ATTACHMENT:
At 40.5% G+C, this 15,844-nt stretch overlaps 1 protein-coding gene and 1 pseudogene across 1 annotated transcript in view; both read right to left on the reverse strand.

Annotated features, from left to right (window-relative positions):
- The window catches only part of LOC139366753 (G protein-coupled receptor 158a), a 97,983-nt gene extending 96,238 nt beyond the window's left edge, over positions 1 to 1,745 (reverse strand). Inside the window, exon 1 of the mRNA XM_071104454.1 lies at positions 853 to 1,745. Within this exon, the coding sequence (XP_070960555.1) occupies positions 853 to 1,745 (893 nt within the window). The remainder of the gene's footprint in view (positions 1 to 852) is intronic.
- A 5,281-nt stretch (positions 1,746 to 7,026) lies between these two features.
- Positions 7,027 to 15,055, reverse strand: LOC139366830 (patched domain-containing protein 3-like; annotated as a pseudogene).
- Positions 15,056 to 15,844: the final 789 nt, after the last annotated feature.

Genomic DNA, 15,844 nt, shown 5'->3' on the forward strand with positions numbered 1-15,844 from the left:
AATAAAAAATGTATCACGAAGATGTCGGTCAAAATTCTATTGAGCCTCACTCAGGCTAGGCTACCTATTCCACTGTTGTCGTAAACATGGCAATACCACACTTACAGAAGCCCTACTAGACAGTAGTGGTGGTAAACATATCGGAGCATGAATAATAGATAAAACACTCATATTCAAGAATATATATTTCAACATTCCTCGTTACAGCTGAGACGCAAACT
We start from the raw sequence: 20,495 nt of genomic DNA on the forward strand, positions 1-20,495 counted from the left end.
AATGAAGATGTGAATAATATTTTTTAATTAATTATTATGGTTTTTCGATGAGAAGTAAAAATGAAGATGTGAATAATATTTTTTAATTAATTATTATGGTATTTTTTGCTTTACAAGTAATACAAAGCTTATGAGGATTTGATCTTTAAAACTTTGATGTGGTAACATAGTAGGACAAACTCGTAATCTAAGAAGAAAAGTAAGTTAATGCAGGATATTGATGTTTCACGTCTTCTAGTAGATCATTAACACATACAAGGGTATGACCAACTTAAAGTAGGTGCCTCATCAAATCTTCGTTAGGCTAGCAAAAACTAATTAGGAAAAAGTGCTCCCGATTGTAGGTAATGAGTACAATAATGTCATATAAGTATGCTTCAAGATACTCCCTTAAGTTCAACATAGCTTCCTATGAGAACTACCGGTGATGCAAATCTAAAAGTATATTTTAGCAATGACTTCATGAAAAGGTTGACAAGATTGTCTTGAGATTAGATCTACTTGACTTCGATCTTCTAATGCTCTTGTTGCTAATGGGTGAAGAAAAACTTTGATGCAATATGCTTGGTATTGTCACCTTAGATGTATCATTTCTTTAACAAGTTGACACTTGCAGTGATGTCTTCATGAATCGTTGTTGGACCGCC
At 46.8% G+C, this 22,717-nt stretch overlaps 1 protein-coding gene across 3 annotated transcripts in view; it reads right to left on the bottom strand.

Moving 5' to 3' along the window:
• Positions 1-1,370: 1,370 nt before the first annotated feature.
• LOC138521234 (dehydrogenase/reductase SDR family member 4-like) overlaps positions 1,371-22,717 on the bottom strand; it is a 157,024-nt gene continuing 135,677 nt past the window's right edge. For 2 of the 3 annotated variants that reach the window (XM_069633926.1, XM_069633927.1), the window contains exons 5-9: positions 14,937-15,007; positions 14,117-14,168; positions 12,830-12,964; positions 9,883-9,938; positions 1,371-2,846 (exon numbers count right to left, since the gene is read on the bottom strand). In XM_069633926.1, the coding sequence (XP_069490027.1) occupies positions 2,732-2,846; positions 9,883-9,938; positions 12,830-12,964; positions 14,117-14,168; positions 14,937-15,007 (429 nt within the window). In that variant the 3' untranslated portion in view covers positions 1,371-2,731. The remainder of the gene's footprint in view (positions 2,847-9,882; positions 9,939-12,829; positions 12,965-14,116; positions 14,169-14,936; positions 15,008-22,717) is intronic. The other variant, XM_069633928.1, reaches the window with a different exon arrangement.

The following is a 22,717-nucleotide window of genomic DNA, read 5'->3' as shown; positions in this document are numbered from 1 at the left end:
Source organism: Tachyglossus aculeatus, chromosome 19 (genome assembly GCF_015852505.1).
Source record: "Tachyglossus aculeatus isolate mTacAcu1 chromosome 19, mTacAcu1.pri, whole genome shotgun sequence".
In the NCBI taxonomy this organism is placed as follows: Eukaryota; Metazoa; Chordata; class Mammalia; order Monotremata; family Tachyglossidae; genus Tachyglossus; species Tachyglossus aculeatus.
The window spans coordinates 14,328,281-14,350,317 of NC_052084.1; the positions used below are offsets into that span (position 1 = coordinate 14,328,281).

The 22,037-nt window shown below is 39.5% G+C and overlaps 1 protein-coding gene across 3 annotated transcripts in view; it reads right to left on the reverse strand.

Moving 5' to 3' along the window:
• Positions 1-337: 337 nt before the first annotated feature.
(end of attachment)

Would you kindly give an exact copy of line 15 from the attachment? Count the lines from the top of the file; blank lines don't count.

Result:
The following is a 22,717-nucleotide window of genomic DNA, read 5'->3' as shown; positions in this document are numbered from 1 at the left end: